Canada’s chicken farmers continue to evolve their production practices in response to consumer preferences, and they’re clear: Canadians want to know where their food comes from, how it’s raised, and what goes into it. Part of the curiosity surrounding what goes into one’s food is the question of medicine usage on the farm, or antibiotics, which can also be referred to as antimicrobials.

Chicken Farmers of Canada developed an AMU strategy in conjunction with all of its industry stakeholders and with support from the Animal Nutrition Association of Canada, the Canadian Hatchery Federation, the Canadian Hatching Egg Producers, the Canadian Poultry and Egg Processors Council, Turkey Farmers of Canada, and the Canadian Association of Poultry Veterinarians.

The strategy is built on the foundations for reduction, surveillance, stewardship and research and innovation. Key elements of the AMU strategy include:

  • defining antimicrobial use and analyzing antimicrobial resistance (AMR) trends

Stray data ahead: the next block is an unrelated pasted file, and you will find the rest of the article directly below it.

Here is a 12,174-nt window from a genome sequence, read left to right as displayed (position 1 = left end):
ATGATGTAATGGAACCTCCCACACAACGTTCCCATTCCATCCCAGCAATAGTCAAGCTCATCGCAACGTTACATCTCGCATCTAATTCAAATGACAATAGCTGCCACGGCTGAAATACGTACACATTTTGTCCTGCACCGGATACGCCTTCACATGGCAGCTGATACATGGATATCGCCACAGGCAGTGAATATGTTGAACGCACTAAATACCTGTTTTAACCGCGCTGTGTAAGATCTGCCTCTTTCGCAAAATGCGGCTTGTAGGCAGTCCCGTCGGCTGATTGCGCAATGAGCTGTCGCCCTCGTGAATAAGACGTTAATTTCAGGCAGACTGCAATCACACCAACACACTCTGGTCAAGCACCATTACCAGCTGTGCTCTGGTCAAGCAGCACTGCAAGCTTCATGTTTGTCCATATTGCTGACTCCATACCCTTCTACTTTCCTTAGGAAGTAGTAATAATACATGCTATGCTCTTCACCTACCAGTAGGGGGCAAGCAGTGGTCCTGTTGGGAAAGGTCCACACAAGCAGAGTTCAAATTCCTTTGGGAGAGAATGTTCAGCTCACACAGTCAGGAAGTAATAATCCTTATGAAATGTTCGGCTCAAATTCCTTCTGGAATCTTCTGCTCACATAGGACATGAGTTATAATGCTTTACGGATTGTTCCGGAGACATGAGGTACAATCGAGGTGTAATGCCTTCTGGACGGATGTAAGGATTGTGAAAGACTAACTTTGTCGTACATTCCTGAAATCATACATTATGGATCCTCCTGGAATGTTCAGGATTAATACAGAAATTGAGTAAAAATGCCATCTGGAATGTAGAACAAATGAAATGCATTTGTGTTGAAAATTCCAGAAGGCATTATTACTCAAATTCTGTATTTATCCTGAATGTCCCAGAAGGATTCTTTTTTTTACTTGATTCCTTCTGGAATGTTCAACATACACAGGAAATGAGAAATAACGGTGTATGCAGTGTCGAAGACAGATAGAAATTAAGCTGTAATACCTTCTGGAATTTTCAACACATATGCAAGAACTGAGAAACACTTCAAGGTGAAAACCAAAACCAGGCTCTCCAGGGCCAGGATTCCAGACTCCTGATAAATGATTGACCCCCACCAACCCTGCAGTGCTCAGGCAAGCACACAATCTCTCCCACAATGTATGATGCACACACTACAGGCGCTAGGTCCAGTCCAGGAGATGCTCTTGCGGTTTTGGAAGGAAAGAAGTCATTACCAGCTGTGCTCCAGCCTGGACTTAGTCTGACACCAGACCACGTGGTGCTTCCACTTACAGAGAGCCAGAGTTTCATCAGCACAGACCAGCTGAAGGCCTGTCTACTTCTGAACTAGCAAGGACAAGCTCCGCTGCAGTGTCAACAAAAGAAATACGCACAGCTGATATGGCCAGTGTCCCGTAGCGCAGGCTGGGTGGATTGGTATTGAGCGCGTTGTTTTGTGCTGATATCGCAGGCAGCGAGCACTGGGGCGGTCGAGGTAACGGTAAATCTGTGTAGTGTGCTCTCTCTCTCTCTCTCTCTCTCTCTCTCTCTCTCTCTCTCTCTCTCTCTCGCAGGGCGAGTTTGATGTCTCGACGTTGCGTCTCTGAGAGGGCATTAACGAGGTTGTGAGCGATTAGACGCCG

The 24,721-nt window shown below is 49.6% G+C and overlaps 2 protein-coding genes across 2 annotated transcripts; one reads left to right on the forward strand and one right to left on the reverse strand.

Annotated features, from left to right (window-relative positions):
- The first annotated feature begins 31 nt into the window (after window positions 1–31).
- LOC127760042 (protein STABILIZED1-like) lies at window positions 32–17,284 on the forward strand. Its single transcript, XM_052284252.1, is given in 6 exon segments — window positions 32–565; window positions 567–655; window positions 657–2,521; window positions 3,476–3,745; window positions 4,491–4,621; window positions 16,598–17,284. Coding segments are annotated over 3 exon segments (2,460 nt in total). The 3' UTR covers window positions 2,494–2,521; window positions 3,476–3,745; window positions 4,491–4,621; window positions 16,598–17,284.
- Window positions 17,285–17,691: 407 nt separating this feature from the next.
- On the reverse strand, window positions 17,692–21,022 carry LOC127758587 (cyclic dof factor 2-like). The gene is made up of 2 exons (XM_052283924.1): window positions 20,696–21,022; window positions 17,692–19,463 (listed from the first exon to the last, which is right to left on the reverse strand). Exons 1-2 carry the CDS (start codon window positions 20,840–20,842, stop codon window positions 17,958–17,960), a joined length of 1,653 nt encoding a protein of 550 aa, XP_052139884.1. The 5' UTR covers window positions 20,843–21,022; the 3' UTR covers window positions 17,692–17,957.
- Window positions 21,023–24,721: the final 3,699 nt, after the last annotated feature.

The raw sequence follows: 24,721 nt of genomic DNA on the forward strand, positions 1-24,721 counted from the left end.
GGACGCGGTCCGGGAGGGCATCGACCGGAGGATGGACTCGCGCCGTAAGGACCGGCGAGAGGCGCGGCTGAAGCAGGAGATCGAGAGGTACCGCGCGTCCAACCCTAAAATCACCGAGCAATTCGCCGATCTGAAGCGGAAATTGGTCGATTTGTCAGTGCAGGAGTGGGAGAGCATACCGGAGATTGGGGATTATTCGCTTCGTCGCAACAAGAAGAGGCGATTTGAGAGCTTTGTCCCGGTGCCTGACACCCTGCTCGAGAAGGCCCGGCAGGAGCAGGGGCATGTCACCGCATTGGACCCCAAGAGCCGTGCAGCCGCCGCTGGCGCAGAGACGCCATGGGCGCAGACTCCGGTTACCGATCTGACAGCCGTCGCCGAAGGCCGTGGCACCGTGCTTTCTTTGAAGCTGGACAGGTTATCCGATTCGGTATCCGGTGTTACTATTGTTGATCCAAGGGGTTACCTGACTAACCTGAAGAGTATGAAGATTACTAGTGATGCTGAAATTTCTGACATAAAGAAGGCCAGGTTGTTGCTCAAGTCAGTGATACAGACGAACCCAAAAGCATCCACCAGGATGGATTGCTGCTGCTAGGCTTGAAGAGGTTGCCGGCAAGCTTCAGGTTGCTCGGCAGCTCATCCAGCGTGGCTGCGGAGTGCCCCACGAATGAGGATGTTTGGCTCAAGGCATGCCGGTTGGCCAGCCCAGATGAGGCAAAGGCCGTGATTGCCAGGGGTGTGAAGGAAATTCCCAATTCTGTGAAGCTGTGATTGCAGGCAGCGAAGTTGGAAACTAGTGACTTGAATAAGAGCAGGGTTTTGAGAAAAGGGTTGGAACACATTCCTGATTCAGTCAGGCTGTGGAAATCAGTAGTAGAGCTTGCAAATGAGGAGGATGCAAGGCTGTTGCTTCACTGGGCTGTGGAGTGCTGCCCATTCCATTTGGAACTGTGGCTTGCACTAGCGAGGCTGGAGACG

• reviewing best management practices
  • ensuring effective controls of AMU in Canada
  • educating stakeholders on the issues of AMU and AMR
  • researching and determining the availability of alternative products

The biggest step in this strategy to date was the elimination of Category I antibiotics throughout the chicken sector. Category I antibiotics are those considered most important to human health, and as of May 15, 2014, their preventive use was no longer permitted in the Canadian chicken sector.

In May 2017, Chicken Farmers of Canada announced that the chicken sector would be eliminating the preventative use of Category II antibiotics by the end of 2018 and that a goal had been set to eliminate the preventive use of Category III antibiotics.

The revised strategy will continue to incorporate surveillance, education and research as key tools in the implementation of Chicken Farmers of Canada’s AMU strategy.

This reduction strategy is a significant step for the industry and we will continue to work with government and stakeholders to ensure responsible use and address this important issue.

The objectives and approach of Chicken Farmers of Canada’s strategy works in collaboration with the Canadian government’s Pan-Canadian Framework on Antimicrobial Resistance and Antimicrobial Use.

As always, consumers can be assured that Canadian chicken is free of antibiotic residues. Canada has strict regulations with respect to antibiotic use and withdrawal times to ensure that chicken reaching the marketplace does not contain residues, which is monitored by the Canadian Food Inspection Agency.


The Antimicrobial Use Reduction Strategy Booklet

Chicken and Antibiotics – Let’s chat about the facts